This also goes beyond talking to “bird behaviorists”. Behavior modification can be effective but not persistent without looking holistically at birdcage habitat, nutrition, nutrition delivery system (food bowls versus enrichment opportunities), home environment, flight, lighting, and human flock.


You can’t alter a bird’s negative behavior with a “better pellet”, an injection, a class, or a seminar.


It’s a BIRD! It thinks (pigeons can process thought 3 times faster than humans) but not like a mammal.



Tactic I


Veterinarians don’t make money on your electric bill by exposing your bird to 72 hours of constant light which could shut down your bird’s reproductive system.


We wrote about how effective this was with our own cockatiel Popcorn and offer FAQ’s on the benign process


Tactic II


Simply having lighting over birds cage that is on 12 hours and off 12 hours can make all of the difference in your bird’s behavior.


A woman wrote with the following question. If the bird isn’t in the cage all day how is the 12 hour light cycle effective?


First I’m almost certain that I never answered her (I apologize). The question got lost in one of the many venues that I get problems posed to me. The big kids get a fire hose of data – I get a hundred garden hoses of noise I must pick through.


But it’s a great question. Usually, when the light comes on over the bird in its cage in the morning, it signals the beginning of the day. We then try to put Peaches in her cage five or ten minutes before the light goes out signaling to her the end of the day.


This very simple technique can help your bird reduce its hormonal activities by keeping its circadian clock set at the proper time.


A bird’s circadian clock is more accurate than a Rolex.


Caveat: when using a timer do not respect daylight savings time. Your bird doesn’t understand it. It will be confusing. Let the timer run on the same 12 hour light cycle all year long.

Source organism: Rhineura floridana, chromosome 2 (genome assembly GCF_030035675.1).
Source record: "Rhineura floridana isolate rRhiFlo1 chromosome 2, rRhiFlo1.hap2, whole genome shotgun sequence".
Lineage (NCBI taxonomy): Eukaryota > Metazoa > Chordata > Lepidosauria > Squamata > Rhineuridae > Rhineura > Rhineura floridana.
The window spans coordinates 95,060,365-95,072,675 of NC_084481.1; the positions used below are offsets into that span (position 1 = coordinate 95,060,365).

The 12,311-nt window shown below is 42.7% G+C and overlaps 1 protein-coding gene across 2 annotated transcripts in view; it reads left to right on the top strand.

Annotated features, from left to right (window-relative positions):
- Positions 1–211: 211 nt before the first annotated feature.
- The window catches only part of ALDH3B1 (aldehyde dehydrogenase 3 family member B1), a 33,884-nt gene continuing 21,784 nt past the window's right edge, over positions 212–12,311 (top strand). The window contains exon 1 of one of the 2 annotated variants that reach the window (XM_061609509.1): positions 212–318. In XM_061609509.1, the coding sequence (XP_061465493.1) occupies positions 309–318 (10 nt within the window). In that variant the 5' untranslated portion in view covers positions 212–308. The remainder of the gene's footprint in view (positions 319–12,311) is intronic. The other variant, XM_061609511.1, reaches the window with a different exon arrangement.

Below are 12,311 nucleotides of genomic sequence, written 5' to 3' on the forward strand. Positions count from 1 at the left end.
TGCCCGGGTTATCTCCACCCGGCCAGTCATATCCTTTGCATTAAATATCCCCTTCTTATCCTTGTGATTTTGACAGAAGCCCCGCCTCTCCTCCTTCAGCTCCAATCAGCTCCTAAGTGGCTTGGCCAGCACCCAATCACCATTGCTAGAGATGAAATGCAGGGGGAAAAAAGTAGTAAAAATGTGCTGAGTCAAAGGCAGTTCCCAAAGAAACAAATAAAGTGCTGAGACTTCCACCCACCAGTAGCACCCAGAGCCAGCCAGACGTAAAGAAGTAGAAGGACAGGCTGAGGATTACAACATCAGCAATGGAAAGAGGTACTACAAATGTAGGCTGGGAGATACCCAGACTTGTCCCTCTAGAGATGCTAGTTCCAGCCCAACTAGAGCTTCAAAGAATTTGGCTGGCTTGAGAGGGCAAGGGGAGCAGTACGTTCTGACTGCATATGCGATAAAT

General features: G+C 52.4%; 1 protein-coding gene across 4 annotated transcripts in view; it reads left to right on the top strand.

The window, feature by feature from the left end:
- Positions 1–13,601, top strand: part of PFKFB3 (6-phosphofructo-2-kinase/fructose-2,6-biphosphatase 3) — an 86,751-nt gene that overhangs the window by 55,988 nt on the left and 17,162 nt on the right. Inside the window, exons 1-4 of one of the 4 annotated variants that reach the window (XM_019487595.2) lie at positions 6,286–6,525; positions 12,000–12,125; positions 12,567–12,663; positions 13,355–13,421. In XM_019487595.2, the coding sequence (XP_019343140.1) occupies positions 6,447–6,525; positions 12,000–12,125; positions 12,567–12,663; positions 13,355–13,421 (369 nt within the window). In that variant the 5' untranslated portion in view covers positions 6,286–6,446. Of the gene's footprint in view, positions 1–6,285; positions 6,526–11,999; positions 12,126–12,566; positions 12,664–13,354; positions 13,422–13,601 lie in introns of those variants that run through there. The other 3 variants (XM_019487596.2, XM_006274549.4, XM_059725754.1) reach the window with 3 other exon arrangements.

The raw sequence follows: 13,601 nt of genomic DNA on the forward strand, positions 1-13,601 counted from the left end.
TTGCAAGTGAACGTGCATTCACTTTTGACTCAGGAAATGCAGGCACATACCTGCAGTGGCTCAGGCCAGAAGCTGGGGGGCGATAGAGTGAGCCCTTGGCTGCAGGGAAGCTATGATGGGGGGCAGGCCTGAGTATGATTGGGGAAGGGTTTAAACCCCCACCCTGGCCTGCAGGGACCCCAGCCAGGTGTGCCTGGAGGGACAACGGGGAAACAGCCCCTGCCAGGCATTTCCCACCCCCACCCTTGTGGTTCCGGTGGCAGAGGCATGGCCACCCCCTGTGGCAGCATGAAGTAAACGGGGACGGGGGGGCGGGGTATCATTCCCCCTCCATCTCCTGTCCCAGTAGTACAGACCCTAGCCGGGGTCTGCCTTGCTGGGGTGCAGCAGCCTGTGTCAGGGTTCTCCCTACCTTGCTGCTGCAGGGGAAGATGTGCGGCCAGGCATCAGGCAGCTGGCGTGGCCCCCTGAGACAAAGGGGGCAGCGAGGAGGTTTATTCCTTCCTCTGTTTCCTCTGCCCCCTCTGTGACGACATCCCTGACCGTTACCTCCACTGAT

Tactic III


Avian nutritional thinking has evolved over the past decade and many avian veterinarians believe that soy could be a major contributor to enhanced hormonal behavior in birds.


If your bird is feather plucking, screaming or performing hormonal “posturing” which you’ll know when you see it, you may want to consider eliminating soy from their diet which may be triggering food allergies.


Tactic IV


For the most part, we keep our birds locked up with little or no exercise having chopped off the wings, and then wonder why they act “weird” to the introduction of new food.


Why they exhibit no interest in new foods is no surprise when they have not exerted any caloric burning activity for the day.


By introducing foraging & enrichment activities, you will enable a bird’s normal way of eating while providing some exercise.


You can spend your Sunday afternoon making chop for a week or spend 2 minutes building a foraging box and spend Sunday afternoon watching romantic movies with your honey


Tactic V


Don’t forget to weigh your bird on a regular basis at least twice a month – rapid changes in weight in either direction are your “first responder” line of defense to define the perfect time to visit your vet rather than waiting until it’s too late. A sick bird can be a cranky bird.


Written by Mitch Rezman
Approved by Catherine Tobsing

This Post Has 4 Comments

  1. My U2’s cage is 7 feet high and domed. My ceiling is about 8 feet high. No room. He is superb at unscrewing, unlocking, and disassembling just about anything. He was probably a carpenter in a previous life. Also, he needs a cover at night if I don’t want to wake up with the sun. Now, how to I attach the light?

    1. Hi Patricia

      I would mount one possibly 2 leds to the ceiling or suspended from the ceiling parallel with the sides of the cage out of reach of the bird

  2. My birds get entirely natural lighting. They are kept in a heated or cooled, as needed, 4 season, bright sun porch. They get the same amount of light as if they lived outside. They go to bed on their own when it’s dark and wake up when it’s light. Should I be worried about this?

    1. yes – it’s not about the “quality” of the light, it’s about the “duration” of the light being meticulous tracked by a birds pineal gland and processed by it’s circadian clock. Most parrots are from equatorial regions on earth expecting 12/12 hours of light and darkness.

      North American light cycles disrupt their circadian clock which can at the simplest point make them feel good about them selves or not losninos